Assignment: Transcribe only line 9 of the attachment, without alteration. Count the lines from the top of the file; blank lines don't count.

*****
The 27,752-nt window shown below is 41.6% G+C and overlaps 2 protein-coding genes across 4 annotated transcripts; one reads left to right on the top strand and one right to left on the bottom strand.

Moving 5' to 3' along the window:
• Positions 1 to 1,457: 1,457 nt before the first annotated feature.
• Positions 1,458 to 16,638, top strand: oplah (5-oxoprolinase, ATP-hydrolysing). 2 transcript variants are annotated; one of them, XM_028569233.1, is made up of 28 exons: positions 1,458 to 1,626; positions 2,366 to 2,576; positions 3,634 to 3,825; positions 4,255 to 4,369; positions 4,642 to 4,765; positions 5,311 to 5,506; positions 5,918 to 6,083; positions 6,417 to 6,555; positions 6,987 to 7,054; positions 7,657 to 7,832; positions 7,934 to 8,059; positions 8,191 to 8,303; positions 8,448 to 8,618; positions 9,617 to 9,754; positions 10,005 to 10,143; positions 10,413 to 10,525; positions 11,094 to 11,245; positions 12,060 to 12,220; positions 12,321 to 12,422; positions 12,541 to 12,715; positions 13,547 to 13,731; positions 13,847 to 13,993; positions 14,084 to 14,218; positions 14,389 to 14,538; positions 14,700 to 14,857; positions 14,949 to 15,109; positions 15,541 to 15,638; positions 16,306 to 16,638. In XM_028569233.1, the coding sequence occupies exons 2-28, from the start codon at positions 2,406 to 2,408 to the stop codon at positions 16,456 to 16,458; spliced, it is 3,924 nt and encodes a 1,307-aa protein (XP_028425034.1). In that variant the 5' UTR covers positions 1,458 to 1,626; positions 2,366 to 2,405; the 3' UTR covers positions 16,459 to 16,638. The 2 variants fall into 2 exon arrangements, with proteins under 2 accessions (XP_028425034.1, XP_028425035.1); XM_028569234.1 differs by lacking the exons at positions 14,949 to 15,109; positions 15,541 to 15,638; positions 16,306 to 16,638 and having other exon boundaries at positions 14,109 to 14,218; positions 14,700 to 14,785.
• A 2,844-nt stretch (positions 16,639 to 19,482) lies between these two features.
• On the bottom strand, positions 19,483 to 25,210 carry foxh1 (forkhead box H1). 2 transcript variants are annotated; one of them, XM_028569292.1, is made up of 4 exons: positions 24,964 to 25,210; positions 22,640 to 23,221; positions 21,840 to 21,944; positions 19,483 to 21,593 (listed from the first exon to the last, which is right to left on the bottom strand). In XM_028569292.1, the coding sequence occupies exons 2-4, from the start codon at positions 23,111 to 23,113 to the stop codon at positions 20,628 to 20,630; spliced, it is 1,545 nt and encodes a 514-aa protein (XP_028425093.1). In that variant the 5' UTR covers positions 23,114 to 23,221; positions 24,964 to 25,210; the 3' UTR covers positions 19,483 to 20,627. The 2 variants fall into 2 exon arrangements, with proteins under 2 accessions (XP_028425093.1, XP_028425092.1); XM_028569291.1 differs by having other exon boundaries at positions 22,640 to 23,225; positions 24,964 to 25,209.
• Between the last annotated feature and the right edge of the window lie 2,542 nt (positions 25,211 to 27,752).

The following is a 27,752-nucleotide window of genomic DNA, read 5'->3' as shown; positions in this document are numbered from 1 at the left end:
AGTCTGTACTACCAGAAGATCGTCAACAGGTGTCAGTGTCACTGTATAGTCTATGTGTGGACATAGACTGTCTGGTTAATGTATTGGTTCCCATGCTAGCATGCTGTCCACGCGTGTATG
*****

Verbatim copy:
AGTCTGTACTACCAGAAGATCGTCAACAGGTGTCAGTGTCACTGTATAGTCTATGTGTGGACATAGACTGTCTGGTTAATGTATTGGTTCCCATGCTAGCATGCTGTCCACGCGTGTATG